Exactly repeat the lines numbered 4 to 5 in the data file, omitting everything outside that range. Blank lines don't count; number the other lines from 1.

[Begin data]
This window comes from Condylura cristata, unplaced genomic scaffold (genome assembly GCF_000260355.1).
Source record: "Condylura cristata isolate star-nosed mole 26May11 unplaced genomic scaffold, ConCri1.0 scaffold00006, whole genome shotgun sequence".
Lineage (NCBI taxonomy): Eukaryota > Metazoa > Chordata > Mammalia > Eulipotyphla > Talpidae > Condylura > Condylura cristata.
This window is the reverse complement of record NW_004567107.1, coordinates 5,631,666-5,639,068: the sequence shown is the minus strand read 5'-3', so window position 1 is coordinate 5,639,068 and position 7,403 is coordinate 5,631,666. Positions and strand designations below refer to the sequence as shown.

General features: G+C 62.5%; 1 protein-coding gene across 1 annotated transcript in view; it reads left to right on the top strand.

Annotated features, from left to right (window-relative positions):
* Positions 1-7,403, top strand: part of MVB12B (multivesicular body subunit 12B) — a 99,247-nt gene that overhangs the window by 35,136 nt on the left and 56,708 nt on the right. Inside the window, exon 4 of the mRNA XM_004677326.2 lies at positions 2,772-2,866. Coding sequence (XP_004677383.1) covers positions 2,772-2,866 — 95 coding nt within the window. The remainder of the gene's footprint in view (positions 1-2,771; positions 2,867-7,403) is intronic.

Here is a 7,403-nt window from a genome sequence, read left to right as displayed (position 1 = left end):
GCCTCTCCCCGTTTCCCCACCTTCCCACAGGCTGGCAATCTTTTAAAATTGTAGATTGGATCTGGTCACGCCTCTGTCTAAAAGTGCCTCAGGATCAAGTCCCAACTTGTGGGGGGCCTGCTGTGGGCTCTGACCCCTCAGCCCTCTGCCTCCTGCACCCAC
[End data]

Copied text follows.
This window is the reverse complement of record NW_004567107.1, coordinates 5,631,666-5,639,068: the sequence shown is the minus strand read 5'-3', so window position 1 is coordinate 5,639,068 and position 7,403 is coordinate 5,631,666. Positions and strand designations below refer to the sequence as shown.

General features: G+C 62.5%; 1 protein-coding gene across 1 annotated transcript in view; it reads left to right on the top strand.